Activists have launched an international campaign to boycott key Namibian industries ahead of its annual slaughter of 91,000 seals.
Not long ago we wrote a story about Hatem Yavuz, the “King of Seal Killers,” and our readers were outraged. An Australian man with Turkish heritage, Yavuz is now responsible for 85% of the world’s seal market. The Canadian seal hunt with haunting images of bloody ice? He harvests the majority of those animals for their fur. The lesser known hunt in Namibia? Much of it can be traced to Yavuz.
I interviewed him for a story that was published today in The Ecologist; he claims that his operation is the ‘best worst option out there,’ but animal rights activists disagree and have launched a campaign to boycott all of Namibia’s key industries until the government ends the annual, brutal slaughter of 91,000 seals for their fur and body parts.
Every year between July and September, in the early hours of the morning before tourists flock to marvel at Cape Fur seals living at the Cape Cross colony in Namibia, men bearing clubs corral hundreds of pups that are often not weaned. As the animals panic and run towards the Atlantic Ocean to seek safety, the men bash their skulls.
Sometimes they manage to stun the animal into unconsciousness, which is considered best practice among seal hunters and the European Food Safety Authority (EFSA), but often they don’t. As a result, when the hunters plunge a knife into the seals’ hearts to bleed them, the animals are aware that this is happening.
Almost every country (including those in the European Union) has banned seal hunting as it has become increasingly evident that hunting for commercial gain, as opposed to subsistence, is unnecessarily cruel. But the men and women who profit from this bloody business are equally convinced that their work is justified.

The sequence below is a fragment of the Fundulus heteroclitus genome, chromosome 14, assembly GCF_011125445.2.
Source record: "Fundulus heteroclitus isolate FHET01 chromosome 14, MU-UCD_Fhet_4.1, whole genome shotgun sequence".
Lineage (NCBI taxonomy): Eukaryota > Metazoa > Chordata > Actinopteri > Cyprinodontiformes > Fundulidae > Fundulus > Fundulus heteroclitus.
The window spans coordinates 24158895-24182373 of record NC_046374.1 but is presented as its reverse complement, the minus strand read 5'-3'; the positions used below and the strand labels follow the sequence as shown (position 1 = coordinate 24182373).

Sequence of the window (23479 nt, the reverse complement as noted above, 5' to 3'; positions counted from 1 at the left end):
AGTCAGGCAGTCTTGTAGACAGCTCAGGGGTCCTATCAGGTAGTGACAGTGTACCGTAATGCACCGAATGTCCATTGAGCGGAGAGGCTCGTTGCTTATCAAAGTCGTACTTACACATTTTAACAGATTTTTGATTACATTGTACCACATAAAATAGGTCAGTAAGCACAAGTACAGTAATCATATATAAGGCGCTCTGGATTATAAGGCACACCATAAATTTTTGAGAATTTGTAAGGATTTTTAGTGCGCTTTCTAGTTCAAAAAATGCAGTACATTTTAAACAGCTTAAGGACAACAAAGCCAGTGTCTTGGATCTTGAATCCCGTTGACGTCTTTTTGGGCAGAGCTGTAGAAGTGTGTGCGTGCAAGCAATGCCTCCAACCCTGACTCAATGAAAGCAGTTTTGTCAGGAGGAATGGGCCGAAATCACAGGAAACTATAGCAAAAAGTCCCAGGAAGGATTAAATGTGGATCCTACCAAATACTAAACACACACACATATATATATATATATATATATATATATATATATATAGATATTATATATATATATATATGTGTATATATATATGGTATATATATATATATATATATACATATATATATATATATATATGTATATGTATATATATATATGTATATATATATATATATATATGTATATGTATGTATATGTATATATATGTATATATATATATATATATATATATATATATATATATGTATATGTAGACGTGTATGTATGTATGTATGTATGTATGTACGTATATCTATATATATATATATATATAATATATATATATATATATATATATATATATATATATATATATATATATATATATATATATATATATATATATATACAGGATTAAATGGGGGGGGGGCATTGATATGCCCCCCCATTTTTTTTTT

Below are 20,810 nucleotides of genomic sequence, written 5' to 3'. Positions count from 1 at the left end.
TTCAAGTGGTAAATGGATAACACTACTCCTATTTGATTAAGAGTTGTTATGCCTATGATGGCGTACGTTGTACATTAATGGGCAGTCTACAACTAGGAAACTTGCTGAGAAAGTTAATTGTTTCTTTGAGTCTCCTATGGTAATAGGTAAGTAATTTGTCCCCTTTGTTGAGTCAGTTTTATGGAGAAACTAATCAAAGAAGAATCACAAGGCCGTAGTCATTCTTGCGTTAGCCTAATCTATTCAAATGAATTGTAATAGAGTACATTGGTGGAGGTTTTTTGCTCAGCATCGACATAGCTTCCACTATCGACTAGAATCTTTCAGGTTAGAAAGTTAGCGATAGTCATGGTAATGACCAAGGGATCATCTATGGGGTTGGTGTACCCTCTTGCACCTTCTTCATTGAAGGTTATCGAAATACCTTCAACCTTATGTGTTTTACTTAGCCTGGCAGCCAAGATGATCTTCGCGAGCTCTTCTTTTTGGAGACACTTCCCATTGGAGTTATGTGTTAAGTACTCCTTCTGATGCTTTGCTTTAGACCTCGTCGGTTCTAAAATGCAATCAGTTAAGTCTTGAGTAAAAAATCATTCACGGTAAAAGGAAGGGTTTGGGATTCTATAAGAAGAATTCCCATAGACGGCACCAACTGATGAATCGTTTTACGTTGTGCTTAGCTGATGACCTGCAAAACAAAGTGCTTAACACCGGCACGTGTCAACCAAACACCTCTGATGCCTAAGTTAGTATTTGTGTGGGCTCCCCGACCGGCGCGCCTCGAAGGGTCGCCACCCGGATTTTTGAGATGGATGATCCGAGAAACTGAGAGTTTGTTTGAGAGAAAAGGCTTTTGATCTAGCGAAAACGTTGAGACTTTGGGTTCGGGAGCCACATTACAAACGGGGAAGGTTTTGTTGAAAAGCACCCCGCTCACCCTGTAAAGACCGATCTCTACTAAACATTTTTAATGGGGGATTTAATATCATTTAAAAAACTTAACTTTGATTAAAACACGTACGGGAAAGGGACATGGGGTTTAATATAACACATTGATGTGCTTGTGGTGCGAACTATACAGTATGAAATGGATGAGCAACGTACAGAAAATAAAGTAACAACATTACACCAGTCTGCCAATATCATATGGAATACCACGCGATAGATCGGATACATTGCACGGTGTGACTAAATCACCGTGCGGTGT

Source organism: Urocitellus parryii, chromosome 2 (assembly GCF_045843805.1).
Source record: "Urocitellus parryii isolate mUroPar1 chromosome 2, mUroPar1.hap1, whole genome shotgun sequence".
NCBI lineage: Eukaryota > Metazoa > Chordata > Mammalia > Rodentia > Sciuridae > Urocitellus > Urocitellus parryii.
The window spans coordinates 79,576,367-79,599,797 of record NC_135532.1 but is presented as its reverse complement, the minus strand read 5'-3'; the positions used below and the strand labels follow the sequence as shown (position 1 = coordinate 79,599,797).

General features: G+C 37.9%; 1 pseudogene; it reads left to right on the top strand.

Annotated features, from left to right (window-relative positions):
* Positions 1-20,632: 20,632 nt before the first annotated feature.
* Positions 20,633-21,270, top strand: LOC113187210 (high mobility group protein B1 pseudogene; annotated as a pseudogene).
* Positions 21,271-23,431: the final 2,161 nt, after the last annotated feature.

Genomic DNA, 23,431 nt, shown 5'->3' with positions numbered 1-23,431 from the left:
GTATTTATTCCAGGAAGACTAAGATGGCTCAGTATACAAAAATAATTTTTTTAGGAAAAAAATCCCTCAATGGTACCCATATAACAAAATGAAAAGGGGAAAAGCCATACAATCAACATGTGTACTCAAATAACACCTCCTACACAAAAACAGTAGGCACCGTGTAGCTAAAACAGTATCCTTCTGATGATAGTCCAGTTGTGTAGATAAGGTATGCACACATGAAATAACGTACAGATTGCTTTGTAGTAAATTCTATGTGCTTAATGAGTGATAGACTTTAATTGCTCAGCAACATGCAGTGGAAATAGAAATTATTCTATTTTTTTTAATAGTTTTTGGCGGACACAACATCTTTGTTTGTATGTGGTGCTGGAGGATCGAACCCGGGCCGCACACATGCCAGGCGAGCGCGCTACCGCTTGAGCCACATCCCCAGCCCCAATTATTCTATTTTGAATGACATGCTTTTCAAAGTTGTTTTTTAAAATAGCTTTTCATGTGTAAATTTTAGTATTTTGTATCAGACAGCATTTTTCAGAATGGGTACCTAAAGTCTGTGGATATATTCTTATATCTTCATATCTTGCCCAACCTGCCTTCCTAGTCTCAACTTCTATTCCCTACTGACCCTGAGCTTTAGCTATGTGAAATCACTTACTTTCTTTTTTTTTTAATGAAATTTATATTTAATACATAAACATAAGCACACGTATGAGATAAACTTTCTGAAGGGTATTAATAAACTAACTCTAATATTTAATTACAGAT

Seal hunting on its last legs
To activists and media, seal hunting seems to be on its last legs. It’s an unpalatable business. Nobody enjoys watching small animals suffer on ice and sand so that unconscionable men and women can wear their fur. But Yavuz claims that his business is as strong as ever.
Through an anonymous tip, we discovered that the opposite is true. Yavuz is being charged more for furs than others and a supplier in Namibia claims that he is “running out of money.”
In the meantime, reports demonstrate that developing eco-tourism around live seals is more profitable for a greater number of people than the annual cull. At present, only a small handful of Namibian locals truly benefit from the short-lived seal “industry,” though Yavuz claims that he is building schools and supporting conservation efforts.
Namibia will start their annual hunt in just a few months, but activists have launched campaigns all over the planet to encourage people to boycott Namibia’s tourism and other key industries. Also, Seals of Nam and Seal Alert SA, along with a film crew, plan to conduct their own survey of seal colonies along Southern Africa’s Atlantic Coast in order to better gauge the cull’s ecological impact.
While I was working on this story in Namibia and trying to convince him to put me in touch with local people, Yavuz accused me of trying to put people out of business.
“Oh darling, he wrote, “In business to set people out of business you have to pay a heavy price.”
My business is to tell it like it is. Read The Ecologist story and make up your own mind.